Mar 2, 2011 -
MANCHESTER, CONNECTICUT – It’s the end of the day, and all you want to do is jump into your comfortable bed, snuggle under your cozy sheets, close your eyes, and drift off to a refreshing good night sleep. Instead you find yourself tossing and turning or staring up at the ceiling wishing yourself to sleep. If this happens one or two nights, there is no cause for concern. But if sleeplessness is your constant companion, it’s time to talk to your primary care physician.
Sleep problems can disrupt and disturb your overall quality of life. Sleeping less than the seven to nine hours of sleep recommended per night can have a dramatic impact on your health. High blood pressure, heart failure, heart attack, and stroke are some of the health risks associated with sleep problems according to recent studies. Sleep problems also contribute to drowsy driving, which is responsible for 1,500 deaths, 71,000 injuries, and more than 100,000 accidents each year according to National Highway Traffic Safety Administration estimates.
According to the National Institutes of Health, sleep problems cost U.S. employers billions of dollars each year. A recent article in the Journal of Occupational and Environmental Medicine also estimates that lost productivity due to poor sleep costs businesses $3,156 per employee, per year.
So how can you get a better night’s sleep? Here are a few tips from the National Sleep Foundation:
Maintain a regular bed and wake time schedule, including weekends.
Our sleep-wake cycle is regulated by a "circadian clock" [our internal 24-hour clock] in our brain and the body's need to balance both sleep time and wake time. A regular waking time in the morning strengthens the circadian function and can help with sleep onset at night. That is also why it is important to keep a regular bedtime and wake time, even on the weekends when there is the temptation to sleep-in.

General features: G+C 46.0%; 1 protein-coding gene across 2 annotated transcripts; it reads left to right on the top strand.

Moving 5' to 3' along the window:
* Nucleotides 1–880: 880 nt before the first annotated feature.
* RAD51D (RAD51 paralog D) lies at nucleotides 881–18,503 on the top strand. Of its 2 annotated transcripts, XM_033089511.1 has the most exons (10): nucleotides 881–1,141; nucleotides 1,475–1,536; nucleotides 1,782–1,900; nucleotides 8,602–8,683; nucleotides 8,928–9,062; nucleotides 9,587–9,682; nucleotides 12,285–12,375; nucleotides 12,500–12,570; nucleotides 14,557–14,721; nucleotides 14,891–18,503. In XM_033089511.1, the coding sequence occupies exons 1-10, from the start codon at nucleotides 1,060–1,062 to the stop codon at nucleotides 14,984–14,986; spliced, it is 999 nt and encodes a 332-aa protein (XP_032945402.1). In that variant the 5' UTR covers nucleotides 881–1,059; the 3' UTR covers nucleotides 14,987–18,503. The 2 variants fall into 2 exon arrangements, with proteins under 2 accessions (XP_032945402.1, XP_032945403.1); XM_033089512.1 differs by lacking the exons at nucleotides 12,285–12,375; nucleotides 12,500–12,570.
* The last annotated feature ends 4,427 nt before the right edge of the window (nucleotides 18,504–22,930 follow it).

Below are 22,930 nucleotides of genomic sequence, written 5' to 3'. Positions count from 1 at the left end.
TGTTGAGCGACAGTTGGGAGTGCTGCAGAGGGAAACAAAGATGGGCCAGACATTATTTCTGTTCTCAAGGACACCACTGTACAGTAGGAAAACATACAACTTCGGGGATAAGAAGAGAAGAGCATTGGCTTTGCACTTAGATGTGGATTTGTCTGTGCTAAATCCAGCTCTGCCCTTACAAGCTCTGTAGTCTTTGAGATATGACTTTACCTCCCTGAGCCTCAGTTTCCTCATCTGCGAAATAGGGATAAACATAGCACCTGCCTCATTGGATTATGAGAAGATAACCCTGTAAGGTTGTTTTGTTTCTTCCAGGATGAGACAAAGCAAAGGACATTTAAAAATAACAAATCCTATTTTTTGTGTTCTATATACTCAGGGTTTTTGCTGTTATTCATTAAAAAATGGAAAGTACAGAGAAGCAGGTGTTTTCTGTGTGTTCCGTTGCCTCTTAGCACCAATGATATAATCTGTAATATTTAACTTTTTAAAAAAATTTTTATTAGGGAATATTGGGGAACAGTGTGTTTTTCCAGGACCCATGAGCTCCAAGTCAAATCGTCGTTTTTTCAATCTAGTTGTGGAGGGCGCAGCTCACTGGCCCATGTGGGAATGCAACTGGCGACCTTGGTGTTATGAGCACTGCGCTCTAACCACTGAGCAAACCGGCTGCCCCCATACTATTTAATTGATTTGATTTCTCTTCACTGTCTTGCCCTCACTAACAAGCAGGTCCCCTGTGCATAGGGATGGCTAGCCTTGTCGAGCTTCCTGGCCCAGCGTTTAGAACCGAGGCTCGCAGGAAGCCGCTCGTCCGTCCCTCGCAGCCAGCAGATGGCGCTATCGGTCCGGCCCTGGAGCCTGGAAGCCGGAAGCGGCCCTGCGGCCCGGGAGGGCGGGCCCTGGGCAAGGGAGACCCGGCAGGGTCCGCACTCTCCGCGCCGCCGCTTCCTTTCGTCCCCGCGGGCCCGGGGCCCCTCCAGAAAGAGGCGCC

Establish a regular, relaxing bedtime routine such as soaking in a hot bath or hot tub and then reading a book or listening to soothing music.
A relaxing, routine activity right before bedtime conducted away from bright lights helps separate your sleep time from activities that can cause excitement, stress or anxiety which can make it more difficult to fall asleep, get sound and deep sleep or remain asleep. Avoid arousing activities before bedtime like working, paying bills, engaging in competitive games or family problem-solving. Some studies suggest that soaking in hot water (such as a hot tub or bath) before retiring to bed can ease the transition into deeper sleep, but it should be done early enough that you are no longer sweating or over-heated. If you are unable to avoid tension and stress, it may be helpful to learn relaxation therapy from a trained professional. Finally, avoid exposure to bright light before bedtime because it signals the neurons that help control the sleep-wake cycle that it is time to awaken, not to sleep.
Create a sleep-conducive environment that is dark, quiet, comfortable and cool.
Design your sleep environment to establish the conditions you need for sleep – cool, quiet, dark, comfortable and free of interruptions. Also make your bedroom reflective of the value you place on sleep. Check your room for noise or other distractions, including a bed partner's sleep disruptions such as snoring, light, and a dry or hot environment. Consider using blackout curtains, eye shades, ear plugs, "white noise," humidifiers, fans and other devices.
Sleep on a comfortable mattress and pillows.